They by Kay Dick / ISBN 9781946022288 / 112-page paperback from McNally Editions
A dark, dystopian portrait of artists struggling to resist violent suppression—“queer, English, a masterpiece.” (Hilton Als)
Set amid the rolling hills and the sandy shingle beaches of coastal Sussex, this disquieting novel depicts an England in which bland conformity is the terrifying order of the day. Violent gangs roam the country destroying art and culture and brutalizing those who resist the purge. As the menacing “They” creep ever closer, a loosely connected band of dissidents attempt to evade the chilling mobs, but it’s only a matter of time until their luck runs out.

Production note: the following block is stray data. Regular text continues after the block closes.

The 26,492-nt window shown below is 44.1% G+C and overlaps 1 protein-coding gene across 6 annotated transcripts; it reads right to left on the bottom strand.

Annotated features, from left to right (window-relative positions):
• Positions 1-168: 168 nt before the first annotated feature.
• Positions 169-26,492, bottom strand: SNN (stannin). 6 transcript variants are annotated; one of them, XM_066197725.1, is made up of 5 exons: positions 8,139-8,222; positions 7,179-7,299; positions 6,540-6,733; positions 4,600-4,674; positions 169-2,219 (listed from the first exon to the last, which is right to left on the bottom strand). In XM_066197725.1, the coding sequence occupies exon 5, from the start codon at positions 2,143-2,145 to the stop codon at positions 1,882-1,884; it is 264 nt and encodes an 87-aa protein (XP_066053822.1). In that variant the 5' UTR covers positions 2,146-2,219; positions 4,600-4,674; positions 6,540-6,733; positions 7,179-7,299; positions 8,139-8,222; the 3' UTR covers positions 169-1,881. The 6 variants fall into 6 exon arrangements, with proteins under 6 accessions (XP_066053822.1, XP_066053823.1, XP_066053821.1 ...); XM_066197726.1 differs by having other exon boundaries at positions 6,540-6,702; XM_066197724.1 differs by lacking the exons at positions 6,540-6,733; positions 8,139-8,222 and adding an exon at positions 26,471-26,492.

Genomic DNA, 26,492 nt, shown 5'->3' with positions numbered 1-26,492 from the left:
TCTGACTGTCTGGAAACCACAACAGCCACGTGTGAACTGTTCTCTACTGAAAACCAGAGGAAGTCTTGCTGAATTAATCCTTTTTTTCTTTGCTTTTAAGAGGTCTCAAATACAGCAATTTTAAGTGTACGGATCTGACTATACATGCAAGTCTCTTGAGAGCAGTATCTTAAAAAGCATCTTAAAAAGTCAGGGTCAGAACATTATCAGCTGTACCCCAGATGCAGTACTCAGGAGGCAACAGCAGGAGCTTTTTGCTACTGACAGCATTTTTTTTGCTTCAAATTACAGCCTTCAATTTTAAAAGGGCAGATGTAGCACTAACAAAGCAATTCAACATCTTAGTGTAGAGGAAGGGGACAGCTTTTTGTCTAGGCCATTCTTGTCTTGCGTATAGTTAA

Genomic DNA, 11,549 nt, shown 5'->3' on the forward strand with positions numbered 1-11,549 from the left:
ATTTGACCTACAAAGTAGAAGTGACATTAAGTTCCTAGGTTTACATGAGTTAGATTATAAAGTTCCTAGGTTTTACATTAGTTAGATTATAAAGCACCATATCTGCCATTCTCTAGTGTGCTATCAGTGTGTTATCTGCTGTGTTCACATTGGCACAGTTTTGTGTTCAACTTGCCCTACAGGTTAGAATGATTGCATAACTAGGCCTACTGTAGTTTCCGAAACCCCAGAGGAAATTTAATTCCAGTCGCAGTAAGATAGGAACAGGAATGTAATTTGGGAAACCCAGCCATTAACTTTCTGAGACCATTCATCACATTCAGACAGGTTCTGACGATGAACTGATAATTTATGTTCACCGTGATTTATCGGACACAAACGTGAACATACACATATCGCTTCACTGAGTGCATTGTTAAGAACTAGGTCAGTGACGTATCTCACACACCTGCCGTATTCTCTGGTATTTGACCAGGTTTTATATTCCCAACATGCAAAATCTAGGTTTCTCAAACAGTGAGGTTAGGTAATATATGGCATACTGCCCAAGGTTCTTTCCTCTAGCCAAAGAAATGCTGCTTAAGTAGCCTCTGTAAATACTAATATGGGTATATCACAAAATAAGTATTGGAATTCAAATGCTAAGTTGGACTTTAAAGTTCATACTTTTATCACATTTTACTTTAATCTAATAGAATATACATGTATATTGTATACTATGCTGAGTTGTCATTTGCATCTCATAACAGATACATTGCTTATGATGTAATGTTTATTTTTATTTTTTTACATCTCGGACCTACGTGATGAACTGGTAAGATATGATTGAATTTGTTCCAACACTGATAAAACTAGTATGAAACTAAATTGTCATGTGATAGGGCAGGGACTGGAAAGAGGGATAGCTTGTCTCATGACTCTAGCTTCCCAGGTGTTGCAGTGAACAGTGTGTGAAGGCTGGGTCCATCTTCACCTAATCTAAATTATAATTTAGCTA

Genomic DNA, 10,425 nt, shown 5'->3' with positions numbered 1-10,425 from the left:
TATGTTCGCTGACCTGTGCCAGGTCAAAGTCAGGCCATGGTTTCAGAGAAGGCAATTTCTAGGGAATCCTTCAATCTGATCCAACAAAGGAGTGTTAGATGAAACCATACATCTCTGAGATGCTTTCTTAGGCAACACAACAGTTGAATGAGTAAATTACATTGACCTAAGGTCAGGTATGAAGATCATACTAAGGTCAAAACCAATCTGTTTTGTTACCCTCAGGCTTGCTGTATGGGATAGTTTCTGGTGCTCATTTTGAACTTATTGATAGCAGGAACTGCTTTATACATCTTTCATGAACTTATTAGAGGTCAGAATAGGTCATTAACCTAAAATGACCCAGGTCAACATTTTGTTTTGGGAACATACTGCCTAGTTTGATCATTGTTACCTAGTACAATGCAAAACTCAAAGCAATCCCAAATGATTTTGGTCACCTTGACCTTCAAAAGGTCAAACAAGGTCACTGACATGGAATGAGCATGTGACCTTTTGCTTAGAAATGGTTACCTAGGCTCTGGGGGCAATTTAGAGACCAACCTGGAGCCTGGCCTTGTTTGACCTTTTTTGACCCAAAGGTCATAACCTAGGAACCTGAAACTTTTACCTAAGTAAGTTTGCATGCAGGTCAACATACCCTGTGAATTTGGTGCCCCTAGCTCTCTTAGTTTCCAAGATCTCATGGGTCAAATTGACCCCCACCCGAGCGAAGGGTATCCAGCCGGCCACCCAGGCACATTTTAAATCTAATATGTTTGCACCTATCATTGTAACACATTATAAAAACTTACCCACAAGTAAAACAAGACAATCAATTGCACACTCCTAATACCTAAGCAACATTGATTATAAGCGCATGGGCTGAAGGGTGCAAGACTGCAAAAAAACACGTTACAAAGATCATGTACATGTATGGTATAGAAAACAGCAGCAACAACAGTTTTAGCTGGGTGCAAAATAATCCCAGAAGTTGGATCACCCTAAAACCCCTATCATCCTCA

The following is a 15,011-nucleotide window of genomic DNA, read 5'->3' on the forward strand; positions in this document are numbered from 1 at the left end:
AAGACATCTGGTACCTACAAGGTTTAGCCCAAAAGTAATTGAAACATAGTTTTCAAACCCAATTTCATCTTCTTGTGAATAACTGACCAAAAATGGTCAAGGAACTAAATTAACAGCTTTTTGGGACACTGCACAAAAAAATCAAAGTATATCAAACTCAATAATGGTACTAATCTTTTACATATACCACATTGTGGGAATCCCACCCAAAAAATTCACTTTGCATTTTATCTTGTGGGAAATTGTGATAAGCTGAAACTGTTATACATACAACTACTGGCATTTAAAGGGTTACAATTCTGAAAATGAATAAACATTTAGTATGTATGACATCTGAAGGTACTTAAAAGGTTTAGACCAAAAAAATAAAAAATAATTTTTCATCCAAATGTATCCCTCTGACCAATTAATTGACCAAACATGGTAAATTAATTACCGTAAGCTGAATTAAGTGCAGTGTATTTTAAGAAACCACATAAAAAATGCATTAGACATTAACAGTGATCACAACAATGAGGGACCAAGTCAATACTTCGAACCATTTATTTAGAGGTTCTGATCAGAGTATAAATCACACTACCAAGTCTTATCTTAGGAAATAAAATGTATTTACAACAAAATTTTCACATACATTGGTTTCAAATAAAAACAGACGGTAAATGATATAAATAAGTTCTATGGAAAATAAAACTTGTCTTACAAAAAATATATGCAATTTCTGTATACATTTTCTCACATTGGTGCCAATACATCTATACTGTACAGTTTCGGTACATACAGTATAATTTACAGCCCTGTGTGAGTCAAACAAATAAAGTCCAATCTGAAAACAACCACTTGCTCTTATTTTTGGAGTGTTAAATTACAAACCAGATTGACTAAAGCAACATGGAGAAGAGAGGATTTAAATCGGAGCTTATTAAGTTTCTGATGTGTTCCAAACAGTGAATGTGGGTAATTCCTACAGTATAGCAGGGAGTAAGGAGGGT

Winner of the 1977 South-East Arts Literature Prize, Kay Dick’s They is an uncanny and prescient vision of a world hostile to beauty, emotion, and the individual.
“Kay Dick’s mind is a delicate instrument, aware, sensitive, intelligent, alive to every shade of feeling and sensation.” -- L. P. Hartley
Kay Dick (1915-2001) was the first female director of an English publishing house, promoted to the role at the age of twenty-six and mixing with what she described "a louche set" that included Ivy Compton-Burnett, Stevie Smith, and Muriel Spark. From the 1940s through the '60s, she and her long-term partner, the novelist Kathleen Farrell, were at the heart of the London literary scene. She published seven novels, a study of the commedia dell'arte, and two volumes of literary interviews.